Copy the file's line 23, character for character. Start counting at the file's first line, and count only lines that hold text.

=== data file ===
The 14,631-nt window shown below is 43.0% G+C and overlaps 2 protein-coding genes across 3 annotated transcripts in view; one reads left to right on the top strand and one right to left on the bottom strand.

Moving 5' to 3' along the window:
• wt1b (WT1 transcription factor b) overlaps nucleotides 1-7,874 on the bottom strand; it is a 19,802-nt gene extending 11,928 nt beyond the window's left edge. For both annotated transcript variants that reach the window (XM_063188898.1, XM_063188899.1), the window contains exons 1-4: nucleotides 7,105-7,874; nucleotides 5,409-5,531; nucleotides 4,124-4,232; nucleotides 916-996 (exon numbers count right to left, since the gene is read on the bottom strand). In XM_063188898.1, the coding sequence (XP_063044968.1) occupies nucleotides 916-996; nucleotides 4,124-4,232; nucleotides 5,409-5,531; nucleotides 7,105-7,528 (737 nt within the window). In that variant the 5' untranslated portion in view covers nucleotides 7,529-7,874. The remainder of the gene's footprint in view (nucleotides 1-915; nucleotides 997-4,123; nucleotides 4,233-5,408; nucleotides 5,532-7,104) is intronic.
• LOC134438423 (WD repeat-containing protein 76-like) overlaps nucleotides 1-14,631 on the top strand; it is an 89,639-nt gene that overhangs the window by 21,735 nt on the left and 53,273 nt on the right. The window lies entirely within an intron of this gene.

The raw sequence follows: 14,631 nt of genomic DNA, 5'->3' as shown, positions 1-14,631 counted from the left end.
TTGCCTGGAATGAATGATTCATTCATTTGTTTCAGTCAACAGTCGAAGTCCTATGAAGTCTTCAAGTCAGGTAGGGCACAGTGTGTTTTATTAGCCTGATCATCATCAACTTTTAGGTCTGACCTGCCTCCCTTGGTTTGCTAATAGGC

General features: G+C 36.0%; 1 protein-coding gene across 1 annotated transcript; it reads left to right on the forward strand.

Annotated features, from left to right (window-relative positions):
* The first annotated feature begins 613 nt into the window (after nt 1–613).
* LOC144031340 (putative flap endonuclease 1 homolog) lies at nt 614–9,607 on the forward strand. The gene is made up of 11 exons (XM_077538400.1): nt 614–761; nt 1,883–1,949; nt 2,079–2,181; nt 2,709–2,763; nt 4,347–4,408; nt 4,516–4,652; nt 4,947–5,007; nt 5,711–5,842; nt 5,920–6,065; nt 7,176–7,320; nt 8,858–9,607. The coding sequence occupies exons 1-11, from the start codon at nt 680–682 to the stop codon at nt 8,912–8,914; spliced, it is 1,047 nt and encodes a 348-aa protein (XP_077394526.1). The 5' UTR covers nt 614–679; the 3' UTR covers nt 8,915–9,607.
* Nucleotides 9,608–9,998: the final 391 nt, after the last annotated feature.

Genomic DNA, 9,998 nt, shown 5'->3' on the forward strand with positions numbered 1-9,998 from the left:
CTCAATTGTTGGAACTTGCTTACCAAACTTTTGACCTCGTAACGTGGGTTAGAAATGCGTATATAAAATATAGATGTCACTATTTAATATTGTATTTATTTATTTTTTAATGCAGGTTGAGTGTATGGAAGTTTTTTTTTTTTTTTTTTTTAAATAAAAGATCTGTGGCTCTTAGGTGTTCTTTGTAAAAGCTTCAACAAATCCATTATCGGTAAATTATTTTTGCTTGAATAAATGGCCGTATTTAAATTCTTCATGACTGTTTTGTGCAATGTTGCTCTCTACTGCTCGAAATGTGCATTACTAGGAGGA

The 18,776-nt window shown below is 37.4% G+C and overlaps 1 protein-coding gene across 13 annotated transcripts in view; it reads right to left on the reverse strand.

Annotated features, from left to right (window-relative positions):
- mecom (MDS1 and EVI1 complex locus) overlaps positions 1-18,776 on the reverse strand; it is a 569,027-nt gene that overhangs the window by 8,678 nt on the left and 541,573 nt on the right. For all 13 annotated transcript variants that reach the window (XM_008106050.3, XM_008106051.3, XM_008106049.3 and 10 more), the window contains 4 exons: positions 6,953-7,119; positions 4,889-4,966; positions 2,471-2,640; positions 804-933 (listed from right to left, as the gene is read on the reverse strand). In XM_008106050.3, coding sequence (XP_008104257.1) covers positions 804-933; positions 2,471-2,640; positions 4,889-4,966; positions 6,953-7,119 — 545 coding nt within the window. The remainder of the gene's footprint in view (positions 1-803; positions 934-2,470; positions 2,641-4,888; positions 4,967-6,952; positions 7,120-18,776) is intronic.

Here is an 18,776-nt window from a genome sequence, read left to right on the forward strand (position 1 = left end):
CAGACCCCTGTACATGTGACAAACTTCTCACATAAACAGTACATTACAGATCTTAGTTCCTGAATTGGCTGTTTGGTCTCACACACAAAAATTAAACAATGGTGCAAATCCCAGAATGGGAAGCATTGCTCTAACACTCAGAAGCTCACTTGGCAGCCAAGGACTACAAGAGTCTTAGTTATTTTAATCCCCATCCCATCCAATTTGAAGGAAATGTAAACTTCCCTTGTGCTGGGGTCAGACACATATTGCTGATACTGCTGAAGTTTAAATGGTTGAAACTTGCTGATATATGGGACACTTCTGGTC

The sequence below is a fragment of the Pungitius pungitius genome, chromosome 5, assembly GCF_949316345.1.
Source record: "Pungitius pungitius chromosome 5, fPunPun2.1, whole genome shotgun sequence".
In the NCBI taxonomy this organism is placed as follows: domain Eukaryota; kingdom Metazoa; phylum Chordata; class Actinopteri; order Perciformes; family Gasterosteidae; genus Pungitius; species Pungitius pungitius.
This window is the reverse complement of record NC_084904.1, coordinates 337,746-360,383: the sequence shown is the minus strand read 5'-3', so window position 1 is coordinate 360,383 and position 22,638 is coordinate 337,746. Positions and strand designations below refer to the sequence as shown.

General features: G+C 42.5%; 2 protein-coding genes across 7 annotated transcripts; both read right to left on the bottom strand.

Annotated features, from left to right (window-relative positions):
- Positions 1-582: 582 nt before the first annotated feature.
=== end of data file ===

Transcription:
General features: G+C 42.5%; 2 protein-coding genes across 7 annotated transcripts; both read right to left on the bottom strand.